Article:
Saturday, 13 November 2010

Movie Review: Morning Glory (2010)


Morning Glory is an adequately entertaining but relatively shallow comedy set in the ruthless world of broadcast television.

Becky Fuller (Rachel McAdams), a young, enthusiastic television producer, is hired by network executive Jerry Barnes (Jeff Goldblum) to revive Daybreak, a desperately under-performing morning show. Becky brings in veteran newscaster Mike Pomeroy (Harrison Ford) to co-host the show with resident anchor Colleen Peck (Diane Keaton). The grizzled Pomeroy looks down on any and all segments not related to hard news; Becky needs him to buy into the morning show's varied format to rescue the program.

Director Roger Michell's previous credits include the human-centred Changing Lanes (2002) and Notting Hill (1999), and here he again maintains focus on the characters, although despite the efforts of a good cast, none of the key roles reveal too much nuance. Once the personalities are revealed in broad brushes, they dry quickly. The Aline Brosh McKenna script enjoys some funny moments mostly at the expense of the resident weatherman, but generally lacks the sharpness and wit of her work on the juicier The Devil Wears Prada (2006).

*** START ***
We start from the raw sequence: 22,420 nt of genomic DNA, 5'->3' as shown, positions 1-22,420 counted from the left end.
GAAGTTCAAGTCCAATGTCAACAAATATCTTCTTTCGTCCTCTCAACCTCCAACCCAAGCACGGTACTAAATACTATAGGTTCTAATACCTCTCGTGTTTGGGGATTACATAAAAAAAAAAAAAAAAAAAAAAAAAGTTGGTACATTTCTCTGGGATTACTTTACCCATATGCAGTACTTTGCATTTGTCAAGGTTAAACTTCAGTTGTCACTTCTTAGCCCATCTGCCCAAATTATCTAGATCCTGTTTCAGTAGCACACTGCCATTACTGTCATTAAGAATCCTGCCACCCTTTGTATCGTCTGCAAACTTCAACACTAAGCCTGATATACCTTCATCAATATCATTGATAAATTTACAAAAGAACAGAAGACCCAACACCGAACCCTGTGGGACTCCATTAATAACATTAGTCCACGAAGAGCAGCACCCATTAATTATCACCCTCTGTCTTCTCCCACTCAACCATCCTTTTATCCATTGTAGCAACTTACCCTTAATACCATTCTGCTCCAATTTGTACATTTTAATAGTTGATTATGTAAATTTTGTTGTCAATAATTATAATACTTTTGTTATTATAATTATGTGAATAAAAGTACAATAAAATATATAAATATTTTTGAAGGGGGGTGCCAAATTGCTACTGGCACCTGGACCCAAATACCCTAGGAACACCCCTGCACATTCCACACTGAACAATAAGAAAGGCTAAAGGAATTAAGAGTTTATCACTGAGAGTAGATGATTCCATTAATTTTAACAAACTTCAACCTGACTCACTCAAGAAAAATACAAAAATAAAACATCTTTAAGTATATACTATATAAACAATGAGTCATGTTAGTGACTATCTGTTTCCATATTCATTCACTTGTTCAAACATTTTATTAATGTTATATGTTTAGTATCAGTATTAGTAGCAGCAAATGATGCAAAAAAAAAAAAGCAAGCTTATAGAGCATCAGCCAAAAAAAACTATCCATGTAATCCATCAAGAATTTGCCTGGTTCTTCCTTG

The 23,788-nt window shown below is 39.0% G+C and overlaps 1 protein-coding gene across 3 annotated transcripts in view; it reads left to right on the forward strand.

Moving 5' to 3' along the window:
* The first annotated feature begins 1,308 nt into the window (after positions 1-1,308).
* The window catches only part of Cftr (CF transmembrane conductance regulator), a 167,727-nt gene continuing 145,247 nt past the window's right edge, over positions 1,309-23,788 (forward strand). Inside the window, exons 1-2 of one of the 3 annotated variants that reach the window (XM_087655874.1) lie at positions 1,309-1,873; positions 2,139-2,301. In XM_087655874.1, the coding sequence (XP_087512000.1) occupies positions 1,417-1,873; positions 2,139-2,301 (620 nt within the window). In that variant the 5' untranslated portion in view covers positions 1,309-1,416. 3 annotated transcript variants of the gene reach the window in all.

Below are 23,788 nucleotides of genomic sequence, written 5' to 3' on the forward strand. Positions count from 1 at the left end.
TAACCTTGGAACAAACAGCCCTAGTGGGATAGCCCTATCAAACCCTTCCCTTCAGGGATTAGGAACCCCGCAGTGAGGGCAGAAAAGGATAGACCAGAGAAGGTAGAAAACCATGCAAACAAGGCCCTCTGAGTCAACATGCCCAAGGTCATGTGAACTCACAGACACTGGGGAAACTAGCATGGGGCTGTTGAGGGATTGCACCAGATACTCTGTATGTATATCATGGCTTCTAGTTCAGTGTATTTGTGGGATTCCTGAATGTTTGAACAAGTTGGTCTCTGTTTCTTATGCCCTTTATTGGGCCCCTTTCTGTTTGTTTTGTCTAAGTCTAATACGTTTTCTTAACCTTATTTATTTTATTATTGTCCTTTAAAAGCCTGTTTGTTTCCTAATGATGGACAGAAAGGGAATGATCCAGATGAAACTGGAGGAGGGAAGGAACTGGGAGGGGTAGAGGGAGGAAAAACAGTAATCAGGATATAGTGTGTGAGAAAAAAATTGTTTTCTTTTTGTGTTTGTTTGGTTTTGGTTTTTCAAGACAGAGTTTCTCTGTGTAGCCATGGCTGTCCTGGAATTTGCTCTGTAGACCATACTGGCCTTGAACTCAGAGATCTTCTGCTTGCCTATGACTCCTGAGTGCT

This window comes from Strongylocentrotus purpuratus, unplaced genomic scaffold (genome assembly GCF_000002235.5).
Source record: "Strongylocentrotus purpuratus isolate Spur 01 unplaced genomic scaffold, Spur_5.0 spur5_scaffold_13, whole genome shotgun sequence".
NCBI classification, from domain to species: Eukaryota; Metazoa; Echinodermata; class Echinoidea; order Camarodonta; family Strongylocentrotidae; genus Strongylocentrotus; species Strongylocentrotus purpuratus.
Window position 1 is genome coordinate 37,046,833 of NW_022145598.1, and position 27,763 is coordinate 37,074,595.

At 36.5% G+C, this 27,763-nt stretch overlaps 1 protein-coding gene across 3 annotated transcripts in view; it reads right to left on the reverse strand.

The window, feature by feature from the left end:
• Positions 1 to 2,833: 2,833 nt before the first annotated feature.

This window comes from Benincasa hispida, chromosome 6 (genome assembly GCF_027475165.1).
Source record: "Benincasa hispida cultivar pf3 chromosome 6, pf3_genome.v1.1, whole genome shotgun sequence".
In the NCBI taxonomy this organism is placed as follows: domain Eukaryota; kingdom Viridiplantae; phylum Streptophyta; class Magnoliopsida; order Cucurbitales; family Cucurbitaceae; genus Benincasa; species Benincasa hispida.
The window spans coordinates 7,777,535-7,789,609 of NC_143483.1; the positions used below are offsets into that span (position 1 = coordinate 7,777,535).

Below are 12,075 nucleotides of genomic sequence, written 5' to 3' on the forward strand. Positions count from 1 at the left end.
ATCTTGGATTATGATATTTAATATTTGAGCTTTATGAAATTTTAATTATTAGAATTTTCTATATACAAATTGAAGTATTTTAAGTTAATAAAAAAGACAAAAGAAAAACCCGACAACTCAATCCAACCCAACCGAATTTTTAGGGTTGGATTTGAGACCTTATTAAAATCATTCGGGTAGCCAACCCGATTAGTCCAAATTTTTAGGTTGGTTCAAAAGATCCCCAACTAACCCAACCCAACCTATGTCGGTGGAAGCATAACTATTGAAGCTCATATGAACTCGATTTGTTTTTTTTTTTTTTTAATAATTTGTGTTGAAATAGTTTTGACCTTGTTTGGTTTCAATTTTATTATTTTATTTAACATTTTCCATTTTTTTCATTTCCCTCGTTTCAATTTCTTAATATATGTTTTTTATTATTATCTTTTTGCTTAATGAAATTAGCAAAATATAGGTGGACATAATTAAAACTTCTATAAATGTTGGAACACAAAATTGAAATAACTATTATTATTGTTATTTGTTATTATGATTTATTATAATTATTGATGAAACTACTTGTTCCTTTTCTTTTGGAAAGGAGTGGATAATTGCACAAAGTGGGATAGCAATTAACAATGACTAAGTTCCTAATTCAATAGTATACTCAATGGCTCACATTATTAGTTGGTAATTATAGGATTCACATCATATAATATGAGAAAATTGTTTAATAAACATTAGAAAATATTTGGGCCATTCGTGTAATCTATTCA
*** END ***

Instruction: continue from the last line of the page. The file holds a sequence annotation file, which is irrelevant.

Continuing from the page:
McAdams almost overplays the perky, hyperactive, and passionate Becky, whose only future, at this pace, appears to be marrying her work and eating non-stop take-out Chinese dinners. Ford enjoys himself as the dour Mike Pomeroy, a man living off the legend of a formerly distinguished career. Diane Keaton and Jeff Goldblum add good depth to the cast. Patrick Wilson, as Becky's love interest Adam Bennett is bland to the point of transparency.

Morning Glory does not warrant waking up early; but it is engaging enough not to demand that the channel be changed.






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